Saturday, May 1, 2010

Looking at Matrix Groups

In an earlier blog we examined the fascinating mathematical structures called groups. We recall here the properties that make a group, from the definition given:

A GROUP is a set G with one binary operation defined on it , and G satisfies the axioms:

a) Associative law: a· (b · c) = (a· b) · c
b) Identity element (e): there exists an element e in G such that: e · a = a for all a in G and a · e = a
c) Inverse element: For any a in G there exists an element a^-1 in G such that:
a · a^-1 = a^-1 · a = e

There was also the additional property that defined an Abelian Group:

d) Only if there exists elements a, b in G such that (a · b) = (b · a), then G is said to be an Abelian Group. (Commutative property).

We now want to see how these apply to groups that are posed in matrix form.

A matrix is an assembly of numerical quantities in the form:

(a11 a12)
(a21 a22)

Matrix multiplication, the main operation we will need to know, is easily obtained.

I.e. say the above matrix is denoted A, and another B =

(b11 b12)
(b21 b22)

then A X B =

(a11 a12) (b11 b12)
(a21 a22) (b21 b22)

= [{(a11b11) + (a12b21)} --{(a11 b12)+ (a12 b22)} ]
[(a21b11) + (a22b21) } --{((a21 b12) + (a22 b22)}]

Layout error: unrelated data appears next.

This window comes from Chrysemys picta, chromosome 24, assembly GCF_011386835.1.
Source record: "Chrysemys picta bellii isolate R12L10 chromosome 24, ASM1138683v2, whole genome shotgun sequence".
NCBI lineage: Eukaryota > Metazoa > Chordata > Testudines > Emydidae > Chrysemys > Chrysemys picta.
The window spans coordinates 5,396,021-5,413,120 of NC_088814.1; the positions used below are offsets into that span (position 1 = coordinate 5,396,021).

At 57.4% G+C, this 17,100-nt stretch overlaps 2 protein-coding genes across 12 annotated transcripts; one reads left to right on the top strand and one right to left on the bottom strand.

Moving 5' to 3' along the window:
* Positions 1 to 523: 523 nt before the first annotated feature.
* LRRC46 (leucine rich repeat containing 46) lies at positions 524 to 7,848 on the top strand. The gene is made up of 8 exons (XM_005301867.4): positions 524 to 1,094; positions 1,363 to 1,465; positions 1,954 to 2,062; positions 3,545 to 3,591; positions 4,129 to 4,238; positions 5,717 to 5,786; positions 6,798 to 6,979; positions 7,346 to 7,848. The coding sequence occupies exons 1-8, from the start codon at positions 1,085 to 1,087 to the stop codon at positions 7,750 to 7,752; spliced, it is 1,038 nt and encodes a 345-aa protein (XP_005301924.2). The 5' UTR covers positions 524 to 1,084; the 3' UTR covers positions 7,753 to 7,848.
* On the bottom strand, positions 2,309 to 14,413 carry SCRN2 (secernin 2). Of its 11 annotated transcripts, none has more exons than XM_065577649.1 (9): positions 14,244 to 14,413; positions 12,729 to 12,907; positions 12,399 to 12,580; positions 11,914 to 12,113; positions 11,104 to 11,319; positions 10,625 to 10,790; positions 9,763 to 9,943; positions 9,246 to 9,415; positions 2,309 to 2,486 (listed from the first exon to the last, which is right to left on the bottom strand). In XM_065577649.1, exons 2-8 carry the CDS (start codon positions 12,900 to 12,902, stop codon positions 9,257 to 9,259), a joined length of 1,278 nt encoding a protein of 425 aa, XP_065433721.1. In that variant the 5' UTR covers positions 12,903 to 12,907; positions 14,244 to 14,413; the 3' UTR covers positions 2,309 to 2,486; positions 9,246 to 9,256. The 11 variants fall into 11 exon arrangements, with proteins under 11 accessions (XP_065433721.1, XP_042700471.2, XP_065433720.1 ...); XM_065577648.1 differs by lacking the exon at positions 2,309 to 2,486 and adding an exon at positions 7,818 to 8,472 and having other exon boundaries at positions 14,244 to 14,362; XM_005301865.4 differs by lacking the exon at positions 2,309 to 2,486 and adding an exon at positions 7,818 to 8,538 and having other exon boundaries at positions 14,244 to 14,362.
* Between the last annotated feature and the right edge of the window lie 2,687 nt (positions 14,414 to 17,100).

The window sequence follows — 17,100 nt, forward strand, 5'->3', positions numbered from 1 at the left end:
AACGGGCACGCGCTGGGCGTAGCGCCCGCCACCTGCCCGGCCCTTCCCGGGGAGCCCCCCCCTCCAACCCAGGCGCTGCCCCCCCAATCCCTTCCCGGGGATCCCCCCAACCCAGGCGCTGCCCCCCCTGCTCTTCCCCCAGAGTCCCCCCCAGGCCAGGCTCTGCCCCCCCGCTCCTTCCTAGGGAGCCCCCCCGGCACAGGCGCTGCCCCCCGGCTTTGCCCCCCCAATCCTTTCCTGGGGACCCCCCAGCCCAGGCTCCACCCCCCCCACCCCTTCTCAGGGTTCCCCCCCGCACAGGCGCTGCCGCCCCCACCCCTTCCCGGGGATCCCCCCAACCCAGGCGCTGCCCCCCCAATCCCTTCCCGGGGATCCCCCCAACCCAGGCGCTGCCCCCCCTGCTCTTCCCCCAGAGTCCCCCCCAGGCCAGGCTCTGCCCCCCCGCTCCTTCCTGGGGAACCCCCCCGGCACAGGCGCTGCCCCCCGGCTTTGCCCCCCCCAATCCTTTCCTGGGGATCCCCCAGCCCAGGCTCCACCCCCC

For example, let A=

(1 2)
(1 2)

and B =

(1 3)
(2 2)

then A x B=

(5 7)

(5 7)

The reader is invited to verify this for himself.

We are now in a position to look at some simple 2 x 2 matrix groups, and also assess whether they're Abelian or not.

One example is the special unitary group, SU2. The elements of SU2 are the unitary 2 x 2 matrices with Det = 1 (determinant). [Note: the determinant is taken as follows, using the elements of matrix A, for which Det [A] = (a11 x a22) - (a12 x a21), thus Det [A] = 2 - 2 = 0.]

The elements are shown in their standard matrix form in Fig. 1, and the reader should easily be able to verify that the elements form a group. I tcan be seen, for example, that: II= J*J= J^2 = K*K = K^2 = -i, and IIJ = -JII = K.

Another interesting group is PSL(2, z) which has generators:

s =

(0 1)
(-1 0)


t =

(0 -1)
(1 - 1)

Yet another group with 2 x 2 matrix elements is sl(2) which has elements: h, e and f such that:

h =

(1 0)
(0 -1)

e (identity element) =

(0 1)
(0 0)

f =

(0 0)
(1 0)

The elements of the group can easily be shown to obey the relations:

[h, e] = h*e - e*h = 2e, [h.f] = h*f - f*h = -2f, and [e,f] = e*f - f*e = h

(understanding that matrix subtraction simply follows the rule, e.g. :

[A] - [B]


{(a11 - b11) (a12 - b12)}
{(a21 - b21) (a22 - b22)}

using the designated elements assigned earlier for the generic matrices A, B)

For the already identified matrices A and B, [A] - [B] =

(0 -1)
(-1 0)

Then there is the famous Klein Viergruppe with members: e (identity), a, b and c. The 2 x 2 matrix members are shown in Fig. 2 along with 4 different operations.

The ambitious reader can gain further insights via the following exercises!

Practice Problems:

1. For the group PSL(2,z) show that the identity element (e) = s^4 = t^3.

2. For the group sl(2) show that:

(a) [h.f] = h*f - f*h = -2f

(b) The "Casimir element", C, of sl(2) is defined according to:

h^2/ 2 + h + 2f*e

find the element

3. Show that the Klein Viergruppe, V4, is Abelian.
Solutions to be given in a future blog!

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